I have problem with first order quasi-linear PDE. I used Mathematica to solve the equation but it doesn't work. Would appreciate for some tips. Here is what I have done.

Solve equation:


Now in Mathematica define p and q:

p = D[u[x, y], x]
q = D[u[x, y], y]

Now I'm trying to use Dsolve function.

eqn = 2*p + u[x, y]*q == (u[x, y])^2/y

sol = u[x, y] /. DSolve[eqn, u[x, y], {x, y}]

what I get is

ReplaceAll::reps: {DSolve[u[x, y] Derivative[0, 1][u][x, y] + 2 Derivative[1, 0][u][x, y] == u[x, y]^2/y, u[x, y], {x, y}]} is neither a list of replacement rules nor a valid dispatch table, and so cannot be used for replacing.

  • 2
    $\begingroup$ I generally prefer Maple for solving PDEs, I can never get Mathematica to solve PDEs. Very user-friendly as well in Maple, just type out the PDE then ask it to solve it. $\endgroup$
    – Tom
    Commented Mar 31, 2020 at 5:40

4 Answers 4


Mathematica can't solve this pde, so the error is from the /. command and not from the DSovle command. You should always check that the last command worked before using its result to avoid hard to detect errors.

On V 12.1 this gives

ClearAll[u, x, y];
pde = 2 D[u[x, y], x] + u[x, y] D[u[x, y], y] == u[x, y]^2/y;
DSolve[pde, u[x, y], {x, y}]

Mathematica graphics

Maple 2020 solves this giving

pde := 2*diff(u(x,y),x) + u(x, y)*diff(u(x,y),y) = u(x, y)^2/y;
DEtools:-remove_RootOf( sol );

Mathematica graphics

Where F1 above is an arbitrary function.


One possibility is, do it mumerically with given initial conditions, for example:

usol[x0_, y0_] := 
   u /. First@
  NDSolve[{2* Derivative[1, 0][u][x, y] + 
   u[x, y]* Derivative[0, 1][u][x, y] == u[x, y]^2/y, 
 u[0, y] == y0, u[x, 4] == x0}, u, {x, 0, 3}, {y, 1, 4}]

Plot3D[Evaluate[usol[-1, -1][x, y]], {x, 0, 3}, {y, 1, 4}]

Making the change of variable $u(x,y) = y\sqrt{v(x,y)}$ as follows

op[u_, x_ , y_] := 2 D[u, x] + u D[u, y] - u^2/y
pde = op[y Sqrt[v[x, y]], x, y] // Together // Numerator

and now an implicit solution

DSolve[pde == 0, v, {x, y}]
(*Solve[C[1][v[x, y], E^(-(1/2) x Sqrt[v[x, y]]) y] == 0, v[x, y]]*)

First of all it is important to accept the categorization of the Mathematica documentation for partial differential equations:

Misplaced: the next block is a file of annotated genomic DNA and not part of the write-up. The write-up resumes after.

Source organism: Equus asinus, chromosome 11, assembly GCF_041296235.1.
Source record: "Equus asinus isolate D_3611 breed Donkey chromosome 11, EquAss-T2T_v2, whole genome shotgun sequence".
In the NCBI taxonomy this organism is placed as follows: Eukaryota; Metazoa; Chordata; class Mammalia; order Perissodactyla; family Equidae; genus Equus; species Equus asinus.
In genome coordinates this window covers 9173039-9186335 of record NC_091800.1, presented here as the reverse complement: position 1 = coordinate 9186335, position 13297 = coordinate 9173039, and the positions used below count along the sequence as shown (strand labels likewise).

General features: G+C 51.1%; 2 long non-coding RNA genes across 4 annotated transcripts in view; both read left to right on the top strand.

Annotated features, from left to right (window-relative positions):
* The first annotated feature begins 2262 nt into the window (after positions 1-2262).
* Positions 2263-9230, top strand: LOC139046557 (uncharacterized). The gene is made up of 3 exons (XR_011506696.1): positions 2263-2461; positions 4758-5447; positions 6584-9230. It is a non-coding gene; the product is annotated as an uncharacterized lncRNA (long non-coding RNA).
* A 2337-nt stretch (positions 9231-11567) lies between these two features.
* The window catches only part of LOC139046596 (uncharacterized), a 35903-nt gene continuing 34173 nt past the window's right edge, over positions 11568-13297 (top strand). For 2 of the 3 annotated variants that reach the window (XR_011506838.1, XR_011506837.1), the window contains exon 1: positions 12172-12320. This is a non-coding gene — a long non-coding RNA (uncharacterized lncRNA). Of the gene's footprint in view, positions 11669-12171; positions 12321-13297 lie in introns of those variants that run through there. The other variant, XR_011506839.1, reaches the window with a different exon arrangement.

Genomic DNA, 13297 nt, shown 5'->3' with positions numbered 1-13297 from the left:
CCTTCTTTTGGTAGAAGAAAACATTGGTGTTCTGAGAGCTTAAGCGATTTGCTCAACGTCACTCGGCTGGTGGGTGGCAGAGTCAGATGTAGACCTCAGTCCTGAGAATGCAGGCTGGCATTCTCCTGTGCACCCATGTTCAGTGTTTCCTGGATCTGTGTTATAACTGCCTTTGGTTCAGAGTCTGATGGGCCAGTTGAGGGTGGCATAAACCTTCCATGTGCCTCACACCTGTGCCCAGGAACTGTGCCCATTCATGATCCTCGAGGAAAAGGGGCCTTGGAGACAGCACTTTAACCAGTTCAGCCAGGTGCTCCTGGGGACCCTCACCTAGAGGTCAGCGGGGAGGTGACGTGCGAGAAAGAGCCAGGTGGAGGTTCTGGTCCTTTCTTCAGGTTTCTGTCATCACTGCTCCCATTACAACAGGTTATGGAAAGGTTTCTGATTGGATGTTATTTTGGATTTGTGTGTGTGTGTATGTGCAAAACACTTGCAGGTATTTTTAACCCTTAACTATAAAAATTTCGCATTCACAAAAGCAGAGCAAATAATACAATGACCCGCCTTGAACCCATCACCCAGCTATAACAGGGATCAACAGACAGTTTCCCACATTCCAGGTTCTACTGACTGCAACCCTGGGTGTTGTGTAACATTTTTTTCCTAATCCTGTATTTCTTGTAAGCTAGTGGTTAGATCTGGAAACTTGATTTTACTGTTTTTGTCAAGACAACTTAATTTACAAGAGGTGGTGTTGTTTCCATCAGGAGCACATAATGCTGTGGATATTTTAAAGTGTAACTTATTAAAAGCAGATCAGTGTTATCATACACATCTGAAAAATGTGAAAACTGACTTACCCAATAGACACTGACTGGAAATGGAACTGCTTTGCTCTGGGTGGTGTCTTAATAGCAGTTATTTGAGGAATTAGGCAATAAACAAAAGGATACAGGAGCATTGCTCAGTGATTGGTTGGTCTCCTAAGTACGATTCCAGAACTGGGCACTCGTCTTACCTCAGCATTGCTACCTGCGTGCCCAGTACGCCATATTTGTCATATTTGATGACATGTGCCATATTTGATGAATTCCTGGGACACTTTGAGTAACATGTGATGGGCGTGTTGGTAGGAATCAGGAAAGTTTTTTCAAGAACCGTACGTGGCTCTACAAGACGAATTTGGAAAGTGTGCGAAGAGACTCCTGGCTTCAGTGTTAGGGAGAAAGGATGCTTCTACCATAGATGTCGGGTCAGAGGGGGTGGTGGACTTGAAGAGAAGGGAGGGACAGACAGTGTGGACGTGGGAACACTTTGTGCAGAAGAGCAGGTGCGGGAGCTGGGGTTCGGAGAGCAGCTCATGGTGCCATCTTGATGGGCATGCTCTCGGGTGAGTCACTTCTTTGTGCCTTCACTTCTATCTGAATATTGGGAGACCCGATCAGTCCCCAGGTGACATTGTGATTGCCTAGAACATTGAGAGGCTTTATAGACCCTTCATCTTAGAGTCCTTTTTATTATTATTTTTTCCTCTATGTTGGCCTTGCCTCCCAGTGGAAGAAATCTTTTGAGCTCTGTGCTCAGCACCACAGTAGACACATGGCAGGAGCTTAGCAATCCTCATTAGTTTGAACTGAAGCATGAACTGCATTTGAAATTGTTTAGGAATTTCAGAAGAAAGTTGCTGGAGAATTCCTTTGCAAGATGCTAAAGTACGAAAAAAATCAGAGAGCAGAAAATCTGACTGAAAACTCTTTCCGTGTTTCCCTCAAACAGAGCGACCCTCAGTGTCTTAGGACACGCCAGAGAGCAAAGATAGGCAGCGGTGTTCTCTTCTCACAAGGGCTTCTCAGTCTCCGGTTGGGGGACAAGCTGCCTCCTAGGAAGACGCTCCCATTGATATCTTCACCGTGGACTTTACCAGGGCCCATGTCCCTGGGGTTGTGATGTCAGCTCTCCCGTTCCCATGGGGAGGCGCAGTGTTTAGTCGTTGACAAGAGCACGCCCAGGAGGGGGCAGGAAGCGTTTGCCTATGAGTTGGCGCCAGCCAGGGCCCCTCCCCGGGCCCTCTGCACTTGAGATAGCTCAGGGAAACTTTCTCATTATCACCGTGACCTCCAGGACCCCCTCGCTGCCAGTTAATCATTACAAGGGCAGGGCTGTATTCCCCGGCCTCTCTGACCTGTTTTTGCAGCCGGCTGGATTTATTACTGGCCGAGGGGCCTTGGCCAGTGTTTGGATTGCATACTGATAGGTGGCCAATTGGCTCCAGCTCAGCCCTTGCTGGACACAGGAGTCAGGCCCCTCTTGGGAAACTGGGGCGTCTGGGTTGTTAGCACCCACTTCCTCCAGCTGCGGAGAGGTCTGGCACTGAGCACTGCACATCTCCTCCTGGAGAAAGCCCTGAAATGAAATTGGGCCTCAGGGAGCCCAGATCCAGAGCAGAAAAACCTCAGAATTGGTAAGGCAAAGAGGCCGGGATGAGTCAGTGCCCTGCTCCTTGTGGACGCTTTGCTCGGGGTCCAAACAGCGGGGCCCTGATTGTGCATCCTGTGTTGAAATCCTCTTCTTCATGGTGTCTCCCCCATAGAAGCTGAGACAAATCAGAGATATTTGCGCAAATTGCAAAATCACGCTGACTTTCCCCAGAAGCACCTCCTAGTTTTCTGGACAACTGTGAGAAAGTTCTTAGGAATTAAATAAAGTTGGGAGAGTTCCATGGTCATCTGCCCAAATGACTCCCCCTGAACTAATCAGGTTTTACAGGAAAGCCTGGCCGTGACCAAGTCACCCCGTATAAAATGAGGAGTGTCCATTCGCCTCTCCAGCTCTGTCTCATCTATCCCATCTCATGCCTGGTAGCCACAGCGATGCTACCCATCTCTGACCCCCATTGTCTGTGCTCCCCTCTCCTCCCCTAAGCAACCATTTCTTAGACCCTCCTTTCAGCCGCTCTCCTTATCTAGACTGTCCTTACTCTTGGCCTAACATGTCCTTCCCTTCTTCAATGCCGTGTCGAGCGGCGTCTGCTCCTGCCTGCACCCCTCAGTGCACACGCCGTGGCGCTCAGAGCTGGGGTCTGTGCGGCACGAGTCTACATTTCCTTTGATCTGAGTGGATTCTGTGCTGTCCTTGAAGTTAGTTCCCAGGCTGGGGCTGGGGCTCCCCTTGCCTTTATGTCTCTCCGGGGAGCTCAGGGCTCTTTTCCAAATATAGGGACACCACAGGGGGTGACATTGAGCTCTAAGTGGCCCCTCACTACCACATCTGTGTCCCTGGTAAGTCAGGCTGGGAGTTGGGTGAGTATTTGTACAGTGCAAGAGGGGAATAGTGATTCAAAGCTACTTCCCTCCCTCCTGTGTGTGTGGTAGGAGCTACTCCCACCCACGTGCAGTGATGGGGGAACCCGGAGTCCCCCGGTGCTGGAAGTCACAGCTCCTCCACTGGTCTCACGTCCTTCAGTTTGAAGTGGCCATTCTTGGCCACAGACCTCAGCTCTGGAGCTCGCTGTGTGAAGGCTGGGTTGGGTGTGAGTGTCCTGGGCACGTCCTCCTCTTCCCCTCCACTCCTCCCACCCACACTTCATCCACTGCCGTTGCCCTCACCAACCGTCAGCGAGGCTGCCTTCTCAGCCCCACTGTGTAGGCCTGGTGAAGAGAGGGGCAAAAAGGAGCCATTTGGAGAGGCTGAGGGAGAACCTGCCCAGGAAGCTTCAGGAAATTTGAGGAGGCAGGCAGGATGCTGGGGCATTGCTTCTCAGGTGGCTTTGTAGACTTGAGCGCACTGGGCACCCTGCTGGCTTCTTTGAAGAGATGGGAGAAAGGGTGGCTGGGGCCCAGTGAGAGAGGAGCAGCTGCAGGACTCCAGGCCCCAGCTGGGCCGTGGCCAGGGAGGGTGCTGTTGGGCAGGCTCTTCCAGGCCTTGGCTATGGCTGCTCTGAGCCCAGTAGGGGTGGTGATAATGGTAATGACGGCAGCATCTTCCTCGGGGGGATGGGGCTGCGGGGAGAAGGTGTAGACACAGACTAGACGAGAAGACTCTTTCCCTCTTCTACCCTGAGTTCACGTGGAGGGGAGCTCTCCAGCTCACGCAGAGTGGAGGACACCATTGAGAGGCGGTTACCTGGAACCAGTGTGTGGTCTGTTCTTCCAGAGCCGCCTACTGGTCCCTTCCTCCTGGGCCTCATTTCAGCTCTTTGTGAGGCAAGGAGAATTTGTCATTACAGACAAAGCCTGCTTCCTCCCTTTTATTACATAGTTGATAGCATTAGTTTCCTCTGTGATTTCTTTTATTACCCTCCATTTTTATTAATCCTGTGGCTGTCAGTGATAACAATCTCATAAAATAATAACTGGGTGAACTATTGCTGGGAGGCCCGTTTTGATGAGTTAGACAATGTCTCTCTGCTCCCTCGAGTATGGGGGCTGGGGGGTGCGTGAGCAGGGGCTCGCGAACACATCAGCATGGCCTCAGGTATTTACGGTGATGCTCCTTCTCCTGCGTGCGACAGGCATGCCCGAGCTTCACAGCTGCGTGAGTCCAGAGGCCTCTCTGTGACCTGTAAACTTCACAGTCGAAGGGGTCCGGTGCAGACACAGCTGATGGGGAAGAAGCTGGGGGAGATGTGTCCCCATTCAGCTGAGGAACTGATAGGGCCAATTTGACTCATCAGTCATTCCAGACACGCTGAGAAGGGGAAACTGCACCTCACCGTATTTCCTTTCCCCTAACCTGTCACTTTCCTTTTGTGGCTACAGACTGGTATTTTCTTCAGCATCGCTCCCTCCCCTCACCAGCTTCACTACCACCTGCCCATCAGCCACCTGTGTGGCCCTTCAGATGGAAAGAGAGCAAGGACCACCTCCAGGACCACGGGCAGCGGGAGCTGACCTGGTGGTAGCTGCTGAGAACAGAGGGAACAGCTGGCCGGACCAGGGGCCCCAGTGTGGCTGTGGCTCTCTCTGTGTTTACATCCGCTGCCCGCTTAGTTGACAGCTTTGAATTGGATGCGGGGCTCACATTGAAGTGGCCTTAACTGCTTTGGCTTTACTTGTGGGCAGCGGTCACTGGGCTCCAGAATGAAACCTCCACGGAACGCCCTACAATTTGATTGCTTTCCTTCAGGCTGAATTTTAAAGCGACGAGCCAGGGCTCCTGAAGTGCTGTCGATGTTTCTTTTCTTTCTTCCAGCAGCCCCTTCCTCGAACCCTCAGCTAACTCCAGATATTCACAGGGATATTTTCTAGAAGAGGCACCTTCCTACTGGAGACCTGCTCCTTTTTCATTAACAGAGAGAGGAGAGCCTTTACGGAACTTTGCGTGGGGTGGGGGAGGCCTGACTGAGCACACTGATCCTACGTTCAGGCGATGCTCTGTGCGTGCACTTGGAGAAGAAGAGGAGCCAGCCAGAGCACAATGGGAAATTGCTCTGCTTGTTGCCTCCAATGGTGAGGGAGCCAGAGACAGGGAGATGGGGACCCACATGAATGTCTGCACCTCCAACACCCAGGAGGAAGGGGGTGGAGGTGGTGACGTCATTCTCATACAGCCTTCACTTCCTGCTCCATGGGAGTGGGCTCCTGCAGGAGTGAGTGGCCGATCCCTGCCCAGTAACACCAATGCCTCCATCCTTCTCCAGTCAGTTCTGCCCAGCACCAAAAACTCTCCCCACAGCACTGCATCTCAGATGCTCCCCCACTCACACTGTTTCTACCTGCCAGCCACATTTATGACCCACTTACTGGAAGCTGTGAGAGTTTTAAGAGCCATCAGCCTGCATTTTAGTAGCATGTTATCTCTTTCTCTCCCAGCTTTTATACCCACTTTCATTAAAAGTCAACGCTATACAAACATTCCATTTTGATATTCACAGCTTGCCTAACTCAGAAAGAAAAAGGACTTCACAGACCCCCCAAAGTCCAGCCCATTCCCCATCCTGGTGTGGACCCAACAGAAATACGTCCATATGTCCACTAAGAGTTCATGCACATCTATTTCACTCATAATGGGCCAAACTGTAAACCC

Solve equation:


  1. This is a nonlinear partial differential equation. The term u u' does matter on the left-hand side.

  2. The right-hand side is completely different and the classification into the given categories of the partial differential equations fails.

  3. The right-hand side is u^2/y. That is crucial. So no example for DSolve nonlinear pde fits this question.

  4. The chapter first-order partial differential equations applies. The second example is close to this type of pde. So what is missing is evidently the initial condition to make Mathematica solve it. Form the Mathematica documentation page for DSolve:

    DSolve[{x D[u[x, y], y] + y D[u[x, y], x] == -4 x y u[x, y], u[x, 0] == E^(-x^2)}, u, {x, y}]

for the right-hand side.

  1. The next Example matched the left-hand of this one

    DSolve[{D[u[x, y], x] + u[x, y] D[u[x, y], y] == 0, u[x, 0] == 1/(x + 1)}, u, {x, y}]

So we are in need of initial conditions to solve this pde. But we need the correct ones. So far from Mathematica documentation, we have the homogeneous solution of the given pde and the categorization

Initial value problem for a scalar conservation law:

  1. Method of characteristics The neat qualification is, this is hyperbolic pde for which the method of characteristics applies. Online is this very page available: Scott Sara, The Method of Characteristics with applications to Conservation Laws*. From this it is an inhomogeneous inviscid Burger equation.

The methods of characteristics fails because of the right-hand side of this pde.

  1. Burgers equation This is inhomogeneous, but our right-hand side is different. This appears in the documentation page for DSolveValue in the chapter General partial differential equations. under Applications.

Nice examples can be found on Partial Differential Equations First-Order PDE: The method of characteristics.

From that the u^2/y is really exceptional! pde methods of characterictis


so Maple can not solve this either.

  1. Trivial dependence of u from x

u(x,y)=u(y)=y is definitely a correct solution. This can be proved by the separation of constants.

  1. This solution sheets some light on the Maple solution given in another answer: methods of characteristics.

  2. Another introductory text using Mathematica and the methods of characteristics from Branko Ćurgus

  3. Solution

    1/(Log[c1 + Log[x - 2 Log[y/a]]])

This is similar to the numerical solution from another answer for larger c1 and a. It is indeed singular.

enter image description here

  1. The solution must be added together for the general solution.
  • 2
    $\begingroup$ "Maple can not solve this either. " Well, but as shown in Nasser's answer, Maple manages to find an implicit solution expressed as an algebraic equation. (Whether it's correct or not is another story, though. ) $\endgroup$
    – xzczd
    Commented Mar 31, 2020 at 11:33

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